“I know why we try keep the dead alive: we try to keep them alive in order to keep them with us. I also know that if we are to live ourselves, there comes a point at which we must relinquish the dead, let them go, keep them dead.”

Monday, August 13, 2012

Ground zero

“It’s part of our psyche as journalists. You go the extra mile when the going gets tough. Crisis is your job. You head into war zones as civilians are fleeing. You walk into the storm while others are looking for sanctuary. It’s your job. Why? Because the stories you tell may save a life.”Maria Ressa, former ABS-CBN News Head, former CNN Manila and Jakarta Bureau Chief and presently Rappler CEO

As I stepped inside the office, I was greeted with questions of the state of the place I’ve left, our house in Bulacan. I told them the living room and the bathroom was flooded and that we evacuated and carry stuff upstairs. A few more exchange of banter and everybody went back to work and got serious once more. A few more and I would find myself inside a crew cab making our way around Quezon City to check out the flood situation. And then back at the base, calls from local government officials would pile up announcing class suspensions, reports on how their constituents are faring with the bad weather, and declarations of state of calamity.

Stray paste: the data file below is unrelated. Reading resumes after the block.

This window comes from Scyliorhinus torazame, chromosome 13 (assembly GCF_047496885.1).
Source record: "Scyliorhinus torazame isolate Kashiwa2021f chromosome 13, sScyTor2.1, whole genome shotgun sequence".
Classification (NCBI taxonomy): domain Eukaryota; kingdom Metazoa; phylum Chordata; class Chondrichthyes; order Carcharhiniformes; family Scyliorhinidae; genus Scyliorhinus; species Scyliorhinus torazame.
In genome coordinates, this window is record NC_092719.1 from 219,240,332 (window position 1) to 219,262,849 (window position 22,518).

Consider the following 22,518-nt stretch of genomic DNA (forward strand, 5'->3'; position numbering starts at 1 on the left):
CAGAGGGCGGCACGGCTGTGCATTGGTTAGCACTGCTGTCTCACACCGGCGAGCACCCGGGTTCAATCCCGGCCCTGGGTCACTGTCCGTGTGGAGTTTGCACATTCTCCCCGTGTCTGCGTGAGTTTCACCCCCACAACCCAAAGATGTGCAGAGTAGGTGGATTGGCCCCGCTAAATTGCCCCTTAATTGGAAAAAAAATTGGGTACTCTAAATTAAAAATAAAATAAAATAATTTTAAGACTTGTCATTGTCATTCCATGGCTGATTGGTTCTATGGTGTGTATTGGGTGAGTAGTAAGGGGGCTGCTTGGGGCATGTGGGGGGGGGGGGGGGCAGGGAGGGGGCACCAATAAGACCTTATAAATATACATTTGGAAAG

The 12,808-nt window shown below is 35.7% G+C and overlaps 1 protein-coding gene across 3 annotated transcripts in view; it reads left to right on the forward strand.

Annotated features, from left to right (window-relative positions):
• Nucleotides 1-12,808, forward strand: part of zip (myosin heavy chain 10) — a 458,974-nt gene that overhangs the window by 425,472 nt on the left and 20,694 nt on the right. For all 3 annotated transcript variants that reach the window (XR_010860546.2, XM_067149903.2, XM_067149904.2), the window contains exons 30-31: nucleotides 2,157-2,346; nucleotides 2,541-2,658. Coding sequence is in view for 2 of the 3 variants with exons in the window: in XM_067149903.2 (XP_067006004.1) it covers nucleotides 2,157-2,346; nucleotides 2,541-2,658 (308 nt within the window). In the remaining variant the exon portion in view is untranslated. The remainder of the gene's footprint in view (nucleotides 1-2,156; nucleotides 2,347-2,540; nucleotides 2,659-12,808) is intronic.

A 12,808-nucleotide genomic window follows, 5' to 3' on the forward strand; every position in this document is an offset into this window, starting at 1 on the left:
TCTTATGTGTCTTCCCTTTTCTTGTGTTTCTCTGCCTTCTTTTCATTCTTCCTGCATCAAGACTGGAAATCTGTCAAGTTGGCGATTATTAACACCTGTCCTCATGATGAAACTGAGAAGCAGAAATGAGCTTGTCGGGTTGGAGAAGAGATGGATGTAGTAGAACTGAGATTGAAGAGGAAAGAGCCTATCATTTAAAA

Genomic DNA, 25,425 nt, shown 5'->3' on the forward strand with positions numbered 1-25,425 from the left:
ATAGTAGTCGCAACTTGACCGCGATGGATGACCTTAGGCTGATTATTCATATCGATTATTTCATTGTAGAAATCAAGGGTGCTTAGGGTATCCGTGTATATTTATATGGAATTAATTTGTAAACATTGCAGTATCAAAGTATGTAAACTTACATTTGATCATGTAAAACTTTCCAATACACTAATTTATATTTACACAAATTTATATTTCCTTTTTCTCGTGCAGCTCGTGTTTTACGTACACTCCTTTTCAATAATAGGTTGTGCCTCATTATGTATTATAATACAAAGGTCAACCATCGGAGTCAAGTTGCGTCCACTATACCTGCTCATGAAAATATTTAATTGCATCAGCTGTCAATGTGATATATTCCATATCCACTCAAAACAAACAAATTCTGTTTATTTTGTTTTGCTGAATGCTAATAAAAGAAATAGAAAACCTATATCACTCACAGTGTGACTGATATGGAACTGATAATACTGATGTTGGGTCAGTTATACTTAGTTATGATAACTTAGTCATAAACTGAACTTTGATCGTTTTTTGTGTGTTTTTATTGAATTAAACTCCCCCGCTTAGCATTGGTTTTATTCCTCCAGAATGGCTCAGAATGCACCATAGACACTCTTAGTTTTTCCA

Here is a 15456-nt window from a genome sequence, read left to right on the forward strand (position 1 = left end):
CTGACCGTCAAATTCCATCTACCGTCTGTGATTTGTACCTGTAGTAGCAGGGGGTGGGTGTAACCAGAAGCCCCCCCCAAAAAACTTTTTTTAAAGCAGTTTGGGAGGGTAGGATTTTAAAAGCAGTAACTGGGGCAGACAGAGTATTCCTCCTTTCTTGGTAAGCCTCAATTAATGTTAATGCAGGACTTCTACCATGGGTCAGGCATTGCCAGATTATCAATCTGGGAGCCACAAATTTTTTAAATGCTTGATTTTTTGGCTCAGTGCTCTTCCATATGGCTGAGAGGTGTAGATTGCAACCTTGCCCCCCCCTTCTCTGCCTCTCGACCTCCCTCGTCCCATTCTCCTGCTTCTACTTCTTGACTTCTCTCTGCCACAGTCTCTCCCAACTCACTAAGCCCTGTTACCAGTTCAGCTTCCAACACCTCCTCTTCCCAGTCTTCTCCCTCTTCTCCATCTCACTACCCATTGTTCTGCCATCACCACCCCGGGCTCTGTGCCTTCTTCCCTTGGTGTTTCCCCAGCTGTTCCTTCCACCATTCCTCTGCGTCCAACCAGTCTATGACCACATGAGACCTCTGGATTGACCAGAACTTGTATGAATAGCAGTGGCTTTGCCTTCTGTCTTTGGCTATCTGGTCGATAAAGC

The truth is I did not just leave a flooded house. I left my family inside a flooded house.

It all begun Tuesday, August 7. I woke up to a pandemonium. Downstairs, flood was rising faster than any of us in Malolos could’ve expected. A few inches away that time and the water would come surging inside our house. A few minutes more and we’re done readying for the worst. We waited.

After securing everything, I planned my way to work. I knew I have to. Calamities waiting to unfold send shiver, a twinge of anticipation to any journalist. The first thought is always “I have to be on it.” So despite my family’s usual protest, I packed my things, everything I thought I’d need, then called the office to inform them I’m coming and I’m on my way.

But then, ABS-CBN’s Ron Gagalac appeared on television giving a picture of what was happening at North Luzon Expressway. The water level reached as high as half of a bus and vehicles are stranded in the middle of it. People are trailing the concrete barrier dividing the northbound and southbound of the highway as the torrential rain kept pounding on everybody’s head. People watch in awe and helplessness as water kept rising and rising, gushing down from everywhere. I couldn’t leave anymore.